Volume 19, Number 3
Japanese Paper Hinge Repair For Loose Boards on Leather Books
This method of repair, devised several years ago by Don
Etherington of Information Conservation, Inc., was described at the
ALA Physical Quality and Treatment Discussion Group in June 1995.
The text below is from a handout, and is reprinted by
This technique is used for reattaching or supporting weakened
joints of leather bindings, particularly those of the 19th and 20th
century. In general the spine itself is intact and the sides of the
boards are still in good condition. Books should be no larger than
10" in height and 1-1/2" in thickness.
Joints are reattached with strips of solid dyed japanese paper
and a mix of reversible PVA and rice starch paste. The solid dyed
japanese papers offer a wide range of colors and are very strong
with good tear strength. If a more sympathetic match in color is
desired, the colored paper can be dyed.
This technique is particularly effective on books that have a
tight spine, which generally would have required skilled expertise
and extensive time to reback.
The rationale for repairing bound books broken just at the joints
with a strong japanese paper instead of a pared strip of leather
comes down to one word, strength.
The application of two strips of japanese paper, one outside and
one inside, gives a very strong board attachment to the spine and is
a method of minimal intervention to the original binding.
- It is very important to attach a strip of japanese paper to the
inside joints before attempting the outside repair. This is to make
sure allowance has been made for ease of opening at the joint.
Attach the strip of paper to the text block (under the original fly
leaf if possible). The other portion of the inside hinge will be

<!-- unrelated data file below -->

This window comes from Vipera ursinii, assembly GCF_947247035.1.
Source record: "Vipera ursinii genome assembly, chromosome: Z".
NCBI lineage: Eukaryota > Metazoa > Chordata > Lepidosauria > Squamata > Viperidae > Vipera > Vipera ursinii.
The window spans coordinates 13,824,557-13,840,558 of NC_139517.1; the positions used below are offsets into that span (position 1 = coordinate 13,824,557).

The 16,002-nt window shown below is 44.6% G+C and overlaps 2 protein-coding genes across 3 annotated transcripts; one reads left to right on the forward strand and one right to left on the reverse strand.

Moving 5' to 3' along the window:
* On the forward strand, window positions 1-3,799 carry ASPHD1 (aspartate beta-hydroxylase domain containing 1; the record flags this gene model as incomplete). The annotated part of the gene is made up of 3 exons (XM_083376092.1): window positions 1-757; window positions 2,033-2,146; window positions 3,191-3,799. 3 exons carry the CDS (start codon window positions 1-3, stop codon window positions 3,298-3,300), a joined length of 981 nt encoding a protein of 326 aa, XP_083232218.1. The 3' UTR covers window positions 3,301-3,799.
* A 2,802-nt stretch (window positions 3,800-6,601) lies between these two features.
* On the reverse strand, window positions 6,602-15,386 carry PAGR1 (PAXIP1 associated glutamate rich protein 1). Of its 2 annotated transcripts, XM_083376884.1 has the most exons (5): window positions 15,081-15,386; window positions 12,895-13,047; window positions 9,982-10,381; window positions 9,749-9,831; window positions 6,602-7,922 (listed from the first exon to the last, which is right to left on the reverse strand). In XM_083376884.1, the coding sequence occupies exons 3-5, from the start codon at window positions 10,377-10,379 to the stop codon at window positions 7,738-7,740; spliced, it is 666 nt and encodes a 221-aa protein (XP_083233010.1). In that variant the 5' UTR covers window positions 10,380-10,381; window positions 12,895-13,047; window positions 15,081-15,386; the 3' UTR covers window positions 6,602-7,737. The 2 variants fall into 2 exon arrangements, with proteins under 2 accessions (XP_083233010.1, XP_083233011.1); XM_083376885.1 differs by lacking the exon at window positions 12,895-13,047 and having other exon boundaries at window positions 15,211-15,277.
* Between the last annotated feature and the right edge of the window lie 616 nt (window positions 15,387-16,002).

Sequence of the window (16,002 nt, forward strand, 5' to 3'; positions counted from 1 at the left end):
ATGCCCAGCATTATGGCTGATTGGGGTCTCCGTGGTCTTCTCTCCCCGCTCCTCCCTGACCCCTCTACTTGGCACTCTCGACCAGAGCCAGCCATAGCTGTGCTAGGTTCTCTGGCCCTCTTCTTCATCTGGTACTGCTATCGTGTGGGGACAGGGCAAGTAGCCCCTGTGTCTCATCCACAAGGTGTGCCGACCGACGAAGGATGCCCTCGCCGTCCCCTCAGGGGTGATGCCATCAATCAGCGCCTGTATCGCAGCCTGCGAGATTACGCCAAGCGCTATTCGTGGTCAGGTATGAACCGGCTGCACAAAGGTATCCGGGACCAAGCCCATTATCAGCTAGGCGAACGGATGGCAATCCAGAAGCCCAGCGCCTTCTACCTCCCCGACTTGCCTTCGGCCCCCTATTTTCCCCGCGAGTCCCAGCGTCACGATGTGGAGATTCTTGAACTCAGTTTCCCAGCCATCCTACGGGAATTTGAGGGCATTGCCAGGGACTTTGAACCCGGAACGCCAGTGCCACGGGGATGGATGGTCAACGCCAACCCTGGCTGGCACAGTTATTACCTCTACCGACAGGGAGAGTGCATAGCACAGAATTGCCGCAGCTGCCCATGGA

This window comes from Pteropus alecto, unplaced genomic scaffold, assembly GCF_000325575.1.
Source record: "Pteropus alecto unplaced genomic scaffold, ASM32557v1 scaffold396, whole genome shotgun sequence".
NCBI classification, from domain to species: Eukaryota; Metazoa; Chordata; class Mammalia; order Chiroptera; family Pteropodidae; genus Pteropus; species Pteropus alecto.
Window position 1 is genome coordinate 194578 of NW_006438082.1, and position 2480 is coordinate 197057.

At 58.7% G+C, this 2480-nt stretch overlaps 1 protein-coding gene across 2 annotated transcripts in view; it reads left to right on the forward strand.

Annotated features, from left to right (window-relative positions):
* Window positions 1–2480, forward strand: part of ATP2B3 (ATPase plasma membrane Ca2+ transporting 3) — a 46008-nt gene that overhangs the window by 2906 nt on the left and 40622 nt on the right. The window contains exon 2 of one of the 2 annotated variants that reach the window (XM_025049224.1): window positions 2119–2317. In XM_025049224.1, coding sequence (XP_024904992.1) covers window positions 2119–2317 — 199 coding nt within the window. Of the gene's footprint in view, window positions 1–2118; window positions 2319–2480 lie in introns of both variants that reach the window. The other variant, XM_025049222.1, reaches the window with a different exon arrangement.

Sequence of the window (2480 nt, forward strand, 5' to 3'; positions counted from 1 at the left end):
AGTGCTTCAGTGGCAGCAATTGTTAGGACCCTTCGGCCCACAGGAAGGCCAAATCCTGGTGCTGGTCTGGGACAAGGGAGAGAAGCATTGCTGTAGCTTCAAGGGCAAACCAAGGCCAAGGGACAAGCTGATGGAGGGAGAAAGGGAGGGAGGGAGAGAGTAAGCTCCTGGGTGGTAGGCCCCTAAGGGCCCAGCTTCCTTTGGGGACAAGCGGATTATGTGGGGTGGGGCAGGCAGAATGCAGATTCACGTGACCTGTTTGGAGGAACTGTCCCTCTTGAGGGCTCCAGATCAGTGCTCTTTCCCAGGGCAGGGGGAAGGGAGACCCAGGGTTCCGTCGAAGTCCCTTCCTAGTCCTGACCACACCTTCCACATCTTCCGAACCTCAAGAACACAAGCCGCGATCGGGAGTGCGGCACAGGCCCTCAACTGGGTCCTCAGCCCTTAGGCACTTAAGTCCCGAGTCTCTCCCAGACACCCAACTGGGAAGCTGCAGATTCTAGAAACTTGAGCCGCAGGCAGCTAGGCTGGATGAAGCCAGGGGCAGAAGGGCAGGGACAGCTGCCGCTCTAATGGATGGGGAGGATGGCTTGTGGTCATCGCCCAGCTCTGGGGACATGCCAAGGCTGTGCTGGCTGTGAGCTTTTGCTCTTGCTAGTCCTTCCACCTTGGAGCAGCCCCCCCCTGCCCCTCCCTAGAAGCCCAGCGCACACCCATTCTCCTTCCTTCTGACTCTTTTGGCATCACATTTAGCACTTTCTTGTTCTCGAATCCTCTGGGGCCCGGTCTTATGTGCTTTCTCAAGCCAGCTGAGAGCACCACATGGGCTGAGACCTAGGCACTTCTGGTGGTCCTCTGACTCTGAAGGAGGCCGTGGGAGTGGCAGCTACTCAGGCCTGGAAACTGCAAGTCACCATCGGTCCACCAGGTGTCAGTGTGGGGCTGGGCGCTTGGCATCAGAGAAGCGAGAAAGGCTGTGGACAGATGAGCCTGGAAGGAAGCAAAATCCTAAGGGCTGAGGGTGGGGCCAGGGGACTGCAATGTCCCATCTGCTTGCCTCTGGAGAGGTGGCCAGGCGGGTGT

attached to the board at a later stage.
- Choose a color of the solid dyed japanese papers to match the
leather. Tear a strip 1/4" to 5/16" wide, extending 1/2" longer
than the boards. A sharpened bone folder dipped in a water jar
where the brushes used for PVA adhesives are standing seems to give
the correct amount of water and PVA solution to create a
well-defined line for tearing the paper strips and leaves a
- If the leather binding exhibits red rot, treat it with Klucel G,
a consolidant produced by Hercules Inc. This treatment is necessary
if the japanese paper strip is not to be rejected by the
- Position the boards on the book with a weight on top. Use a
mixture of rice starch paste and reversible PVA to attach the strip
across the joint. Press paper down lightly with the palm of your
hand so that the paper sinks into all the undulations and across the
edges of raised bands. The feathered edge of the strip blends into
the leather very nicely.
- Let the outside hinge dry for about an hour before turning in
the strip at head and tail. In most instances the strip is turned
in only to the height of the square of the board and cut off at the
edge of the endpaper. In some books the strips can be left longer
at the turn-in because they will be covered by the inside hinges.
- After the outside hinge is complete, finish attaching the inside
japanese paper strip to the inside of the board. This attachment
under the original endpapers (both the free fly end and the board
paper) is the more sophisticated method. In general, if the need to
lift the inside board paper is purely cosmetic, then the added cost
should be evaluated carefully.
- After the repair is complete, coat the strip with a light
application of SC6000, an acrylic wax polymer available from the
Bookbinder's Warehouse. This seems to enhance the look and feel of
Approximately 1 hour
Solid dyed japanese paper - Aiko's Art Materials Import,
Reversible PVA - Bookbinder's Warehouse, 908/264-0306
Rice starch paste - Talas, 212/219-0770
Klucel G - Hercules Inc., available from BookMakers
Acrylic Polymer SC6000 - Bookbinder's Warehouse, 908/264-0306
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